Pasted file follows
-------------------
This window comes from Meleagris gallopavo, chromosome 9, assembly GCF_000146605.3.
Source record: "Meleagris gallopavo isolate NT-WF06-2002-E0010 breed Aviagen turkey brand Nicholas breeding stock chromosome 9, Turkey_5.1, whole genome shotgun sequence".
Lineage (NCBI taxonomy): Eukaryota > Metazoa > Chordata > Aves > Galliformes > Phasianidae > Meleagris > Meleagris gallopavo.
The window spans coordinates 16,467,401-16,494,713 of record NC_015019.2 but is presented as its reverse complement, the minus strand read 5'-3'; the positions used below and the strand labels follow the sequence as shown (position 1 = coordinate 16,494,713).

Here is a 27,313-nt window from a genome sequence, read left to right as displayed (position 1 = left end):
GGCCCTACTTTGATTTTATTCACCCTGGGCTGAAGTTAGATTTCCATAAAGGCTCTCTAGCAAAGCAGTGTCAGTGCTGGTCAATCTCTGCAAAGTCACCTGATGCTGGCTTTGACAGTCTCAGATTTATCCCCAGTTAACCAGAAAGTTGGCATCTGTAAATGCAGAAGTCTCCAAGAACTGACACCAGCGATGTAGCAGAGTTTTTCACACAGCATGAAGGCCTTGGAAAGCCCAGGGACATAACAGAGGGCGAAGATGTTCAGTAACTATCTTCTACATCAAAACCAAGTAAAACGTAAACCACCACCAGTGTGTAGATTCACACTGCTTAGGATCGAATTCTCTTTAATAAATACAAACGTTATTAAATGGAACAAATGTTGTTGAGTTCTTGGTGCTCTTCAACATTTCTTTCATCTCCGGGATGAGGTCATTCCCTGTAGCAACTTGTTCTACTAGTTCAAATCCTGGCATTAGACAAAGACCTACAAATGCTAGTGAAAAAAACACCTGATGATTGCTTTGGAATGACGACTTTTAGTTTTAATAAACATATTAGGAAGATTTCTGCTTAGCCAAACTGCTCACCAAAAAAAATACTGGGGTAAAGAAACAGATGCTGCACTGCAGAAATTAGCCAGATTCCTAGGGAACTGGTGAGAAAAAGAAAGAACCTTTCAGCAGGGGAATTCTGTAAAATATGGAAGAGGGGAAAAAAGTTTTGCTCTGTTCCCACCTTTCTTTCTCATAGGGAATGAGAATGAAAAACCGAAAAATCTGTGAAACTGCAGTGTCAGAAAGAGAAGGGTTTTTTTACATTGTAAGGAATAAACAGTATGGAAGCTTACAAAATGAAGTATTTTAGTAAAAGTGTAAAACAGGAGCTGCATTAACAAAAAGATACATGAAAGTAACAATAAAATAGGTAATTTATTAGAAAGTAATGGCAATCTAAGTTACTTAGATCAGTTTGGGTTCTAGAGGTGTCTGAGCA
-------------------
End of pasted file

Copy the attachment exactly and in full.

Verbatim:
This window comes from Meleagris gallopavo, chromosome 9, assembly GCF_000146605.3.
Source record: "Meleagris gallopavo isolate NT-WF06-2002-E0010 breed Aviagen turkey brand Nicholas breeding stock chromosome 9, Turkey_5.1, whole genome shotgun sequence".
Lineage (NCBI taxonomy): Eukaryota > Metazoa > Chordata > Aves > Galliformes > Phasianidae > Meleagris > Meleagris gallopavo.
The window spans coordinates 16,467,401-16,494,713 of record NC_015019.2 but is presented as its reverse complement, the minus strand read 5'-3'; the positions used below and the strand labels follow the sequence as shown (position 1 = coordinate 16,494,713).

Here is a 27,313-nt window from a genome sequence, read left to right as displayed (position 1 = left end):
GGCCCTACTTTGATTTTATTCACCCTGGGCTGAAGTTAGATTTCCATAAAGGCTCTCTAGCAAAGCAGTGTCAGTGCTGGTCAATCTCTGCAAAGTCACCTGATGCTGGCTTTGACAGTCTCAGATTTATCCCCAGTTAACCAGAAAGTTGGCATCTGTAAATGCAGAAGTCTCCAAGAACTGACACCAGCGATGTAGCAGAGTTTTTCACACAGCATGAAGGCCTTGGAAAGCCCAGGGACATAACAGAGGGCGAAGATGTTCAGTAACTATCTTCTACATCAAAACCAAGTAAAACGTAAACCACCACCAGTGTGTAGATTCACACTGCTTAGGATCGAATTCTCTTTAATAAATACAAACGTTATTAAATGGAACAAATGTTGTTGAGTTCTTGGTGCTCTTCAACATTTCTTTCATCTCCGGGATGAGGTCATTCCCTGTAGCAACTTGTTCTACTAGTTCAAATCCTGGCATTAGACAAAGACCTACAAATGCTAGTGAAAAAAACACCTGATGATTGCTTTGGAATGACGACTTTTAGTTTTAATAAACATATTAGGAAGATTTCTGCTTAGCCAAACTGCTCACCAAAAAAAATACTGGGGTAAAGAAACAGATGCTGCACTGCAGAAATTAGCCAGATTCCTAGGGAACTGGTGAGAAAAAGAAAGAACCTTTCAGCAGGGGAATTCTGTAAAATATGGAAGAGGGGAAAAAAGTTTTGCTCTGTTCCCACCTTTCTTTCTCATAGGGAATGAGAATGAAAAACCGAAAAATCTGTGAAACTGCAGTGTCAGAAAGAGAAGGGTTTTTTTACATTGTAAGGAATAAACAGTATGGAAGCTTACAAAATGAAGTATTTTAGTAAAAGTGTAAAACAGGAGCTGCATTAACAAAAAGATACATGAAAGTAACAATAAAATAGGTAATTTATTAGAAAGTAATGGCAATCTAAGTTACTTAGATCAGTTTGGGTTCTAGAGGTGTCTGAGCA